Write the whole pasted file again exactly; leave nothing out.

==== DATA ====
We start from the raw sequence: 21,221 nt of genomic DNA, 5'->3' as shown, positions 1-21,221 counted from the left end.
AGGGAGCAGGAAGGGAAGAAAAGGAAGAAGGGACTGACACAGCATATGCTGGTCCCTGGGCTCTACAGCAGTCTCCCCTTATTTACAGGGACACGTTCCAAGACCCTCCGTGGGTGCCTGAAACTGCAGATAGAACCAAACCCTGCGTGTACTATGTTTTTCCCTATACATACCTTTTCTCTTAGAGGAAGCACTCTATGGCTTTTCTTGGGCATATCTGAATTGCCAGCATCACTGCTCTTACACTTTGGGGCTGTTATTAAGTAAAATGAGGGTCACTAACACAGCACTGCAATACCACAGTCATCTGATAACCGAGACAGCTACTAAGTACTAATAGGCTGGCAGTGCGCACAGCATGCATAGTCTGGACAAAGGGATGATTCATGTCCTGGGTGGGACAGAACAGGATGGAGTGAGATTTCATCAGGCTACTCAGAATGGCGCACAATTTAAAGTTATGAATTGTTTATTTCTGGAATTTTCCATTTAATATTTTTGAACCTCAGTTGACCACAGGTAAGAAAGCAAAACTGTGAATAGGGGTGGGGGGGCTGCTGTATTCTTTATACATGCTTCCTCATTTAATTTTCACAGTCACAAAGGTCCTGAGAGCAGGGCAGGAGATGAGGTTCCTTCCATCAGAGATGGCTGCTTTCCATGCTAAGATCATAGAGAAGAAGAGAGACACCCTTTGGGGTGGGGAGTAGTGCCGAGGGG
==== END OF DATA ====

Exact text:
We start from the raw sequence: 21,221 nt of genomic DNA, 5'->3' as shown, positions 1-21,221 counted from the left end.
AGGGAGCAGGAAGGGAAGAAAAGGAAGAAGGGACTGACACAGCATATGCTGGTCCCTGGGCTCTACAGCAGTCTCCCCTTATTTACAGGGACACGTTCCAAGACCCTCCGTGGGTGCCTGAAACTGCAGATAGAACCAAACCCTGCGTGTACTATGTTTTTCCCTATACATACCTTTTCTCTTAGAGGAAGCACTCTATGGCTTTTCTTGGGCATATCTGAATTGCCAGCATCACTGCTCTTACACTTTGGGGCTGTTATTAAGTAAAATGAGGGTCACTAACACAGCACTGCAATACCACAGTCATCTGATAACCGAGACAGCTACTAAGTACTAATAGGCTGGCAGTGCGCACAGCATGCATAGTCTGGACAAAGGGATGATTCATGTCCTGGGTGGGACAGAACAGGATGGAGTGAGATTTCATCAGGCTACTCAGAATGGCGCACAATTTAAAGTTATGAATTGTTTATTTCTGGAATTTTCCATTTAATATTTTTGAACCTCAGTTGACCACAGGTAAGAAAGCAAAACTGTGAATAGGGGTGGGGGGGCTGCTGTATTCTTTATACATGCTTCCTCATTTAATTTTCACAGTCACAAAGGTCCTGAGAGCAGGGCAGGAGATGAGGTTCCTTCCATCAGAGATGGCTGCTTTCCATGCTAAGATCATAGAGAAGAAGAGAGACACCCTTTGGGGTGGGGAGTAGTGCCGAGGGG